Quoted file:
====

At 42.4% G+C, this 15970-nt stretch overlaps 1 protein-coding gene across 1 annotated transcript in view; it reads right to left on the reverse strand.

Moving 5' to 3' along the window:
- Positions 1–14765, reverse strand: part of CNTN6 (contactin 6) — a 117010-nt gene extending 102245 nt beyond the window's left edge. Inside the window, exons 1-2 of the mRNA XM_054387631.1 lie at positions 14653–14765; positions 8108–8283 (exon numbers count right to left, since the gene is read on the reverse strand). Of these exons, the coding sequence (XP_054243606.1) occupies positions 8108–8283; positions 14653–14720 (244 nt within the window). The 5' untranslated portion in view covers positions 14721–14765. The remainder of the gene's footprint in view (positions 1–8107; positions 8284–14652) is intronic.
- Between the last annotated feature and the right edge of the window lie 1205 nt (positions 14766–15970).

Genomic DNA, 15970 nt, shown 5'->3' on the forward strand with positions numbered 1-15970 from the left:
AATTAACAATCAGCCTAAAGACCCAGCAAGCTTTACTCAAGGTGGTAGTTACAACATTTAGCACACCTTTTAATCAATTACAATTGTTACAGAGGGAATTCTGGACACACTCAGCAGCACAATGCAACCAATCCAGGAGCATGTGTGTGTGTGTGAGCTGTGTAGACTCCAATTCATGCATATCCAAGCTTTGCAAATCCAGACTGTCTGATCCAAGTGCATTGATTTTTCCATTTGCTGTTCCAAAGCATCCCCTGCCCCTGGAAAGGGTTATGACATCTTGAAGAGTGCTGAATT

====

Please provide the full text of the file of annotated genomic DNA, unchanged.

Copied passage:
At 42.4% G+C, this 15970-nt stretch overlaps 1 protein-coding gene across 1 annotated transcript in view; it reads right to left on the reverse strand.

Moving 5' to 3' along the window:
- Positions 1–14765, reverse strand: part of CNTN6 (contactin 6) — a 117010-nt gene extending 102245 nt beyond the window's left edge. Inside the window, exons 1-2 of the mRNA XM_054387631.1 lie at positions 14653–14765; positions 8108–8283 (exon numbers count right to left, since the gene is read on the reverse strand). Of these exons, the coding sequence (XP_054243606.1) occupies positions 8108–8283; positions 14653–14720 (244 nt within the window). The 5' untranslated portion in view covers positions 14721–14765. The remainder of the gene's footprint in view (positions 1–8107; positions 8284–14652) is intronic.
- Between the last annotated feature and the right edge of the window lie 1205 nt (positions 14766–15970).

Genomic DNA, 15970 nt, shown 5'->3' on the forward strand with positions numbered 1-15970 from the left:
AATTAACAATCAGCCTAAAGACCCAGCAAGCTTTACTCAAGGTGGTAGTTACAACATTTAGCACACCTTTTAATCAATTACAATTGTTACAGAGGGAATTCTGGACACACTCAGCAGCACAATGCAACCAATCCAGGAGCATGTGTGTGTGTGTGAGCTGTGTAGACTCCAATTCATGCATATCCAAGCTTTGCAAATCCAGACTGTCTGATCCAAGTGCATTGATTTTTCCATTTGCTGTTCCAAAGCATCCCCTGCCCCTGGAAAGGGTTATGACATCTTGAAGAGTGCTGAATT